Here's a sneak peek of an upcoming Sunsphere attraction. This is 4th floor of the Sunsphere, which is obviously not open for business. It's the site of a former facility known as the Blue Room. It's now being renovated as a night club.


We were getting a tour of the city by Martha Woodward, who wrote the Arcadia book on the 1982 Fair, and she ran into one of the owners of the night club. That led to a nice unplanned visit to the site.


We're now on the 5th floor, which is used for catered events.


The 5th floor also had a lamp that was somehow familiar in shape...

More later.

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Winding up the tour...


This large green expanse is the Performance Lawn. It was the site of many of the fair's international pavilions.


Back on the ground we find a small cascading fountain near the Clinch Avenue bridge.


Unlike in New York, no one was swimming in the fountain area - perhaps they actually enforce the "No wading or swimming" rule posted on the signs!


Another view of the Performance Lawn.


This section is known as "Flags of the World". Although there's no sign explaining it, these are the flags of the countries that participated at the fair.


People can get wet and enjoy themselves in the aptly named Play Fountain.

And that concludes this look at Knoxville's World's Fair Park. I hope you enjoyed it!!

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That cascading waterfall was the site of a foot bridge during the World's Fair.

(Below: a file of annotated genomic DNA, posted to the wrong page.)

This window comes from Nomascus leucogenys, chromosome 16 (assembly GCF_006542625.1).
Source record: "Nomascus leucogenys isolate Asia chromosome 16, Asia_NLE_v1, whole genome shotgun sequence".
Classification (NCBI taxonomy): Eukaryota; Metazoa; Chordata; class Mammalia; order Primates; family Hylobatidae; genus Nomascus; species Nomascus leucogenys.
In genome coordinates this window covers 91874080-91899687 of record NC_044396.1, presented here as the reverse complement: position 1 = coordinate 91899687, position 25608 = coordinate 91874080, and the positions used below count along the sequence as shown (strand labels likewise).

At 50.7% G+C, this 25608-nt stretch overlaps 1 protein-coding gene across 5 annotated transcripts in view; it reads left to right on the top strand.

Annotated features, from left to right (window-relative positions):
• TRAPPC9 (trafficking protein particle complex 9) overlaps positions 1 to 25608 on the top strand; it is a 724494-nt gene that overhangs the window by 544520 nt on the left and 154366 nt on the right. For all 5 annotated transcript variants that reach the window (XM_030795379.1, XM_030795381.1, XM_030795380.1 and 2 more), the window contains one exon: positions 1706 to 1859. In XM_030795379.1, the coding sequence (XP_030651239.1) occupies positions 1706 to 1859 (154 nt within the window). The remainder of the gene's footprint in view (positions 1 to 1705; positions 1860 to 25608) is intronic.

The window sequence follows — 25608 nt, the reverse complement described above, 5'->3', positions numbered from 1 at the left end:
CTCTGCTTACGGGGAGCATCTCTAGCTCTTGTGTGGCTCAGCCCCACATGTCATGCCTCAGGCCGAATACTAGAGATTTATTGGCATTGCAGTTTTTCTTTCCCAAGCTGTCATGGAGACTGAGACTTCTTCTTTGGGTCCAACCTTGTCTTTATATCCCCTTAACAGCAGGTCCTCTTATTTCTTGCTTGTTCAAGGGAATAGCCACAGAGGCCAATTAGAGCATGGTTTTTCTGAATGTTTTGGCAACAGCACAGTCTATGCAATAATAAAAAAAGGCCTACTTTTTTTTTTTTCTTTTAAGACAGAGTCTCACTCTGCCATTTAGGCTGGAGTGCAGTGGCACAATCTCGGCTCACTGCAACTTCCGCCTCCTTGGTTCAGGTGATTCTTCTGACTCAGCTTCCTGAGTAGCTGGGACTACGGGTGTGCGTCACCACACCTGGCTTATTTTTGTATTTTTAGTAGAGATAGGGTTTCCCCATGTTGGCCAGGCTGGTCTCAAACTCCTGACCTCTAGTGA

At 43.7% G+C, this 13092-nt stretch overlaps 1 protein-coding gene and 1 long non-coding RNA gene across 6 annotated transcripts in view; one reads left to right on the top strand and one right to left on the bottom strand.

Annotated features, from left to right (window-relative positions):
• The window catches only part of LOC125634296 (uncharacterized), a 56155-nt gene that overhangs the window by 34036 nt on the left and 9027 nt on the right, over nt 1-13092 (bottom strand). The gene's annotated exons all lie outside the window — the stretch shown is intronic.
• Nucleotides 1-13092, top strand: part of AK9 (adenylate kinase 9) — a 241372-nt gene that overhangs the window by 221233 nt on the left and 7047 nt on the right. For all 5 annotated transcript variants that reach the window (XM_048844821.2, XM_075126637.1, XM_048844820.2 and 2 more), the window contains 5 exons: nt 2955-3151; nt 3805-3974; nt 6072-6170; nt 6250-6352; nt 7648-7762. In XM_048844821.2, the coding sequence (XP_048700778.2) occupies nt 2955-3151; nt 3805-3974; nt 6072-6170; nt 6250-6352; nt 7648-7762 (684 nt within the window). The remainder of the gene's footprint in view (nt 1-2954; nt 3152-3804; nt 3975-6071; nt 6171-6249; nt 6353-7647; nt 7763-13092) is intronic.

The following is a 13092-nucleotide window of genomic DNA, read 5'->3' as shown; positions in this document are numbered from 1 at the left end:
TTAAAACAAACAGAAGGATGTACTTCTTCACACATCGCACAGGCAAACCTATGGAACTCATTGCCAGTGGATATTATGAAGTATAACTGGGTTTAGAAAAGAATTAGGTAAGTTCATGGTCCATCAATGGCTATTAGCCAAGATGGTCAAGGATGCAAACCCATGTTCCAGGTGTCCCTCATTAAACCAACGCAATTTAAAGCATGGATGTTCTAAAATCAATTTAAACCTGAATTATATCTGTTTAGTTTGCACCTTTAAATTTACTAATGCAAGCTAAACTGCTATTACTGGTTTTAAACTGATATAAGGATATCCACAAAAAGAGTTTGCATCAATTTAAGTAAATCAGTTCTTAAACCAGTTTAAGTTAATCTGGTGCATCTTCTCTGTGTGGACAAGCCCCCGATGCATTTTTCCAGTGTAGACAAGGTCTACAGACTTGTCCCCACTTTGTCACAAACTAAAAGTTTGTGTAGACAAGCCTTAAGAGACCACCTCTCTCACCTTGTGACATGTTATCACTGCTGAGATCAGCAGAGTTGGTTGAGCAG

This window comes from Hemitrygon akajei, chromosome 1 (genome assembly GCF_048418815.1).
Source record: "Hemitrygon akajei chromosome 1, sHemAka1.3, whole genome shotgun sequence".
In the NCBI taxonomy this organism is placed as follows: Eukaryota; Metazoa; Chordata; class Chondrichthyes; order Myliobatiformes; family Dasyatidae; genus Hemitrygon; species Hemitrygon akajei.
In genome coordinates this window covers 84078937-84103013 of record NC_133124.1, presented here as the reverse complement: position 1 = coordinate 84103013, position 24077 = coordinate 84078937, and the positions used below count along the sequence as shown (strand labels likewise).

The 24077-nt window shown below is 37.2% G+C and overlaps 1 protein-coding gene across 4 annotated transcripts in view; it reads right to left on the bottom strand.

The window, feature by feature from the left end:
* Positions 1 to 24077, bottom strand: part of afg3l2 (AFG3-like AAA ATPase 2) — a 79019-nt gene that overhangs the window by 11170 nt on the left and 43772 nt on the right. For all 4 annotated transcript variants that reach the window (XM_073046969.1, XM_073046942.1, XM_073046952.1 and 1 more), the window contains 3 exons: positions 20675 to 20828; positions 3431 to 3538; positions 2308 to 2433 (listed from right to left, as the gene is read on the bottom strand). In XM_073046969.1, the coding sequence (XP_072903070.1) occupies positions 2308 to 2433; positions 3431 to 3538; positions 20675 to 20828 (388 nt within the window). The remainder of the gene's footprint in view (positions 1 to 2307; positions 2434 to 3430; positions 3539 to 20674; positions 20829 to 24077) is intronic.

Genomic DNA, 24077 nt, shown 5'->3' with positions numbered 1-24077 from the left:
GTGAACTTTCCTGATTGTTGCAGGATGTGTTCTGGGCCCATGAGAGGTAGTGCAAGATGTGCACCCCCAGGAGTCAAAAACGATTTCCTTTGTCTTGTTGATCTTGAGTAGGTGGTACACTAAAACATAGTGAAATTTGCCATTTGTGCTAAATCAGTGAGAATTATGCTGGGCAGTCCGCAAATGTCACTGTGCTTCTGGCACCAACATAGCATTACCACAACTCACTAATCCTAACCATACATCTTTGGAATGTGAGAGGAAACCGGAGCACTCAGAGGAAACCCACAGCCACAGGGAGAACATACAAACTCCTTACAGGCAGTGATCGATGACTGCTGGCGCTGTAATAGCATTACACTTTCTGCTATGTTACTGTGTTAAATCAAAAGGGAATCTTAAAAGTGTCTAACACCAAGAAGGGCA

The Clinch Avenue Bridge is quite old. My dad walked over it every Saturday in the fall in the late 40's and early 50's to get to "work". As a teenager he got a job at Neyland Stadium ushering at U.of Tenn football games. It was the direct route for him to walk from where they lived to the stadium, crossing over the L&N railroad tracks.

He also said when he enlisted in the military in 1951, they shipped him out to boot camp in Texas from that L&N station right there at the edge of what's now World's Fair park. The park is at a lower level than surrounding streets, and that's because it's where the rail lines split out into multiple tracks coming into the station. The one end of the park was the station platform area. The building itself is still there.

This was my dad's stomping grounds when he went to high school there 60 years ago.

Here is Knoxville's World's Fair Park way back in 1915, when it served as the Louisville & Nashville Railroad's station & boarding platforms. Passenger service ended in 1968. I believe this shot is from the Clinch Avenue Bridge, near the location of today's Convention Center.


Compare to Bill's photo:


Here is Knoxville's World's Fair Park in 1923, as seen from the Clinch Avenue Bridge.


This is pretty much the same view today, albeit from under the bridge down near the new cascades.


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Very pleasantly surprised at how well that park is kept up. Very nice.

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We're now on the 5th floor, which is used for catered events.

It looks like the world's largest praxinoscope:

http://courses.ncssm.edu/gallery/collections/toys/html/exhibit11.htm :D

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It does look absolutely amazingly well-tended. I am particularly taken with the flags (and from an aerial shot I could see that there was another ring as well) - that's quite a commitment to keep those in shape.

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Been away from the website for a while and was so pleased to stumble across these images! So pleased to see the Tennessee Amphitheatre restored and looking great.

Thanks to everyone for sharing these pictures and facts. It made my day!!

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Thanks Bill!

I Was just sharing worlds fair memories with my family and that it will be 30 years this June that we went. Time sure gets by. I've relocated in Edmond OK, with the move and building a new house, got out of my internet routines. All settled in now and looking forward to getting caught up on all I've missed on here.